By ROBERT RECTOR
I am a freelancer. I am unencumbered, unattached, unleashed.
And one of the best things about my status is that I am longer required to attend an office Christmas party.
I'v seem enough lampshade-on-the-head, photocopy-your-butt merriment to last me a lifetime.
Or as Corey Ford wrote way back in 1951:
"The annual office party starts along about noon on December 24 and ends two or three months later, depending on how long it takes the boss to find out who set fire to his waste basket, threw the water cooler out the window, and betrayed Miss O'Malley in the men's washroom."
It hasn't changed a lot since then.
Among other oddities, I've seen a couple of careers blindsided over the years.
There was the time when an ambitious new employee decided to take the opportunity to show off his sophisitication and smarts with every boss in the room. After an evening of working the room like a politician running for office, he discovered his fly was unzipped the entire time.
Then there was the occasion when a young married couple decided to bring their 2 year-old for reasons I can't begin to fathom. The kid headed straight to the nut dish, consumed its contents then proceeded to get sick all over the bosses new carpet.
I've seen drunk and disorderly. I've seen employees boo Santa Claus. I've seen boozy romantic liaisons that disolved in the cold light of dawn.
I've also seen deadly dull. There's nothing like compulsory attendance to sap the holiday spirit right out of a party. One such affair I attended resembled a wax museum.
Want a receipe for potential disaster? Try this: Mix superiors and subordinates, cronies and rivals, the ambitious and the apathetic, stir in weird secret Santa gifts and social anxiety, add a generous dose of alcohol and see what happens.
A recent survey by a professional women's group found that drinking too much was the number one regret of women at their office parties. Sixty percent of the women surveyed changed their opinion of a co-worker after experiencing chardonay-fueled hijinks, according to one report.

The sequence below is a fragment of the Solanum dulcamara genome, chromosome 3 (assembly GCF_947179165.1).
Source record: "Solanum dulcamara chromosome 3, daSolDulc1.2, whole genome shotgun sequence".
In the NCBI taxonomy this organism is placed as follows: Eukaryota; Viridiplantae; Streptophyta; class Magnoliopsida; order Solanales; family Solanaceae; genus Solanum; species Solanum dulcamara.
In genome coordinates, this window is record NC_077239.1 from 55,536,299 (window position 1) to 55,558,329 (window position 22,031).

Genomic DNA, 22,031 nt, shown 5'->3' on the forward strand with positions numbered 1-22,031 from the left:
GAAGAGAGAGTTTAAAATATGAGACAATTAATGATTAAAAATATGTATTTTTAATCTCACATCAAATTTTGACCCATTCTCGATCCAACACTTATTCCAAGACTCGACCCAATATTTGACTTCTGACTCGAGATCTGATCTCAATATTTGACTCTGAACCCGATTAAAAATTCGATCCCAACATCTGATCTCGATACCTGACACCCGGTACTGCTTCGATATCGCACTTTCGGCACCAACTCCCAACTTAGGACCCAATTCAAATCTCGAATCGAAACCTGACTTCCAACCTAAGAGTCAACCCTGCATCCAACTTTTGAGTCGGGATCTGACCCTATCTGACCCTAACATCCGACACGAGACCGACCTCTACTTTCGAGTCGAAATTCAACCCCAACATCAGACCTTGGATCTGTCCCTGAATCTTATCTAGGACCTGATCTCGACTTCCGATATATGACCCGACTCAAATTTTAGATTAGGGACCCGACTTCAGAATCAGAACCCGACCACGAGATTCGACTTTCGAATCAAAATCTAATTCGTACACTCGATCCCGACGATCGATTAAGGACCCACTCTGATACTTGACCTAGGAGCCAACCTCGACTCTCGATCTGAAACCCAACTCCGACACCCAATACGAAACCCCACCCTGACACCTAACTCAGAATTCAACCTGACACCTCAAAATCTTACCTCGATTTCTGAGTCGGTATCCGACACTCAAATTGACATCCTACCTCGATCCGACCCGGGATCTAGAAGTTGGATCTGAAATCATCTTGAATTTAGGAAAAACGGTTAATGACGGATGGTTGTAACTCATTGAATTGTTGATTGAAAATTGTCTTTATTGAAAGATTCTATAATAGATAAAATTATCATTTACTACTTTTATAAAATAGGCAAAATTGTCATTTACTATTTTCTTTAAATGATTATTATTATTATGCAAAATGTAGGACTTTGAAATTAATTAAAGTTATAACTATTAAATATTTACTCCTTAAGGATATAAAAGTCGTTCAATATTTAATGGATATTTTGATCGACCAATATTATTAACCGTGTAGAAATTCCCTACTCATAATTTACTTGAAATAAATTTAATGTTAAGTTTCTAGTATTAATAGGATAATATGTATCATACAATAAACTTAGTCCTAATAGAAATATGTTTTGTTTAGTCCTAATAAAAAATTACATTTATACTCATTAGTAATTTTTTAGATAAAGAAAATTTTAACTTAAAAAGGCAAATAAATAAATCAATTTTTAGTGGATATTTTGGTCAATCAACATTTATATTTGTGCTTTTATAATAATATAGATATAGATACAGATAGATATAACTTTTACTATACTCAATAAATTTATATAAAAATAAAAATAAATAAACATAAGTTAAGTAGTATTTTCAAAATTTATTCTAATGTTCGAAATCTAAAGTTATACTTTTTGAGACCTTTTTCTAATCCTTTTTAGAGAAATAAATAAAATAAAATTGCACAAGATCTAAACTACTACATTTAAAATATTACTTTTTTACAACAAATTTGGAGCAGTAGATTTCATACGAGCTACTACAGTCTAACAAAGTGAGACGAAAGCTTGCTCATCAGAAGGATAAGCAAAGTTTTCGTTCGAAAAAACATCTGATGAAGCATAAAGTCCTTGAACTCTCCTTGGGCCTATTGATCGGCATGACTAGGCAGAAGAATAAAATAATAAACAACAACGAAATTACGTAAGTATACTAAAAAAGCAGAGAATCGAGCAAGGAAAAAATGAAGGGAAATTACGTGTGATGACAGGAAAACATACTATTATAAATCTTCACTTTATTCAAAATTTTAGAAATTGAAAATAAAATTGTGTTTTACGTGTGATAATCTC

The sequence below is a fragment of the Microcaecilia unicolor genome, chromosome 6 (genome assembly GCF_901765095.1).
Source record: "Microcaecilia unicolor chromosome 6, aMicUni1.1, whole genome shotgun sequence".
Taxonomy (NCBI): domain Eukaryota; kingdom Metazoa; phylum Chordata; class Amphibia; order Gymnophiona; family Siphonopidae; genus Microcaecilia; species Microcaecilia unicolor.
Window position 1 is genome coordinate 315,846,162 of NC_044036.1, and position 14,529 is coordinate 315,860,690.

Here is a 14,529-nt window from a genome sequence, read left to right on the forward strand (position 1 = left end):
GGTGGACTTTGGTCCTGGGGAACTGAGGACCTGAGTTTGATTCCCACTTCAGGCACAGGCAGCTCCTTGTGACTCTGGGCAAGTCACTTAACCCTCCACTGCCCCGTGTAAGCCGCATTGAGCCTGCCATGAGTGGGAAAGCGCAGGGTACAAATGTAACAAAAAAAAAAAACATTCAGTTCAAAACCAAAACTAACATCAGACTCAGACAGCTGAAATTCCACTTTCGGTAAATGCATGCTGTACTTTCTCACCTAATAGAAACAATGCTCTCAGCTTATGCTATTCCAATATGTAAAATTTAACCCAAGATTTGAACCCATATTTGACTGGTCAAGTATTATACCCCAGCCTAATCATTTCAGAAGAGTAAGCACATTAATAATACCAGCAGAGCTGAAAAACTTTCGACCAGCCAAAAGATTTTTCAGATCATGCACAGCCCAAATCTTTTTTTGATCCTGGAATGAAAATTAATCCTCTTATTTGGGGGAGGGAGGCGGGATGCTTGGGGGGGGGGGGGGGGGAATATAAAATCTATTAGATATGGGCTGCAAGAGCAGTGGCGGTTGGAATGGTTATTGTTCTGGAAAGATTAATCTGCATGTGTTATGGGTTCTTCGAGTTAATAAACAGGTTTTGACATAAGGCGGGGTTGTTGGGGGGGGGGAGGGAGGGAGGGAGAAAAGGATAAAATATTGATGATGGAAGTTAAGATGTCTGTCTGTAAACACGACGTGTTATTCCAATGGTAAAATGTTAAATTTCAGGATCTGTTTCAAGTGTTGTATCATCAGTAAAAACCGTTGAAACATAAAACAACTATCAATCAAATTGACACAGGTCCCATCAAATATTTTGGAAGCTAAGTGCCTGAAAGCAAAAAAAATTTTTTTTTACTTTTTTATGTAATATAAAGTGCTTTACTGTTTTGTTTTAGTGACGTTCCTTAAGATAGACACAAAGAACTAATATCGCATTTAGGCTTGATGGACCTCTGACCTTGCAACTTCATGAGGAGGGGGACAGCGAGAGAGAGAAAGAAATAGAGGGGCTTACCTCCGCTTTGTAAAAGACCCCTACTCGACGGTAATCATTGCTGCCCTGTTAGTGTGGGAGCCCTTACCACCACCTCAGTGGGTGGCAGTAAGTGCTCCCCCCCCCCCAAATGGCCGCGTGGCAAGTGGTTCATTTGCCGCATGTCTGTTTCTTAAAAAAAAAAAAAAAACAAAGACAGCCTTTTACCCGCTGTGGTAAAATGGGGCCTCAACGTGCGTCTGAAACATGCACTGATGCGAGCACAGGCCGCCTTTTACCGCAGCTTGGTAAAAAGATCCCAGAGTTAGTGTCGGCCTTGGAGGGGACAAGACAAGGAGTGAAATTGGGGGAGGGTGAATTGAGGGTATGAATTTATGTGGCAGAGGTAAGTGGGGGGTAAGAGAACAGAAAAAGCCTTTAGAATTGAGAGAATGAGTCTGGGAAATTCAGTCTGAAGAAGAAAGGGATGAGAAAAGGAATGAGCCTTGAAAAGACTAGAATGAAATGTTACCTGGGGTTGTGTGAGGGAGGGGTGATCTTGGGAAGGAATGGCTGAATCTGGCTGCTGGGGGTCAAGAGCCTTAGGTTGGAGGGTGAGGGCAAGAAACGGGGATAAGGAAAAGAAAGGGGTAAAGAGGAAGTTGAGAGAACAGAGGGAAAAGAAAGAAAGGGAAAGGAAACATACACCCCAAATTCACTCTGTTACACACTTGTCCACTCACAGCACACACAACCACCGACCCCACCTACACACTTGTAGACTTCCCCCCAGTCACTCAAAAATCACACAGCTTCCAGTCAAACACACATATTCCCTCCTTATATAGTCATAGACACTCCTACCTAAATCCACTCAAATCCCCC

But if you really need a reason to avoid, or to party lite, at the annual holiday bash, consider this: Drunken antics at office Christmas parties are increasingly being filmed and posted on the Internet, a report from ViralVideoChart.com says. The web chart firm says footage from office bashes posted on video share websites tripled in 2006 to 150,000.
Clips included a woman complaining about her boss, who, unknown to her, was standing behind her.
It would smart to avoid seeing your Yuletide on YouTube.
One historian traces the office party to the feast of Saturn, the god of agriculture, a Roman favorite. Citizens would untie the bound feet of the god's statue on Dec. 17, and a week of carrying on would begin.
"Loose reins are given to public dissipation," the philosopher Seneca reported.
Gifts were exchanged. Masters and slaves swapped roles. Drinking, gambling, feasting and "singing naked" would take place, according to one writer of the time.
Sounds just like the party over at Acme Widgets.
But even if you behave yourself, the holiday party can contain hidden pitfalls, according to authors Noel Boivin and Christopher Lombardo:
"While you may want to skip home in sheer delight at not having offended anyone during your company's holiday hootenanny, remember to step lively and keep a keen eye out for open manhole covers. If you don't you might end up like a Korean man did following his company's year-end blowout: the man fell 18 feet into an open sewer, where he spent the next 8 days sleeping on a foam mat and sipping from a puddle of clean water before his screams for help caught the attention of a passerby."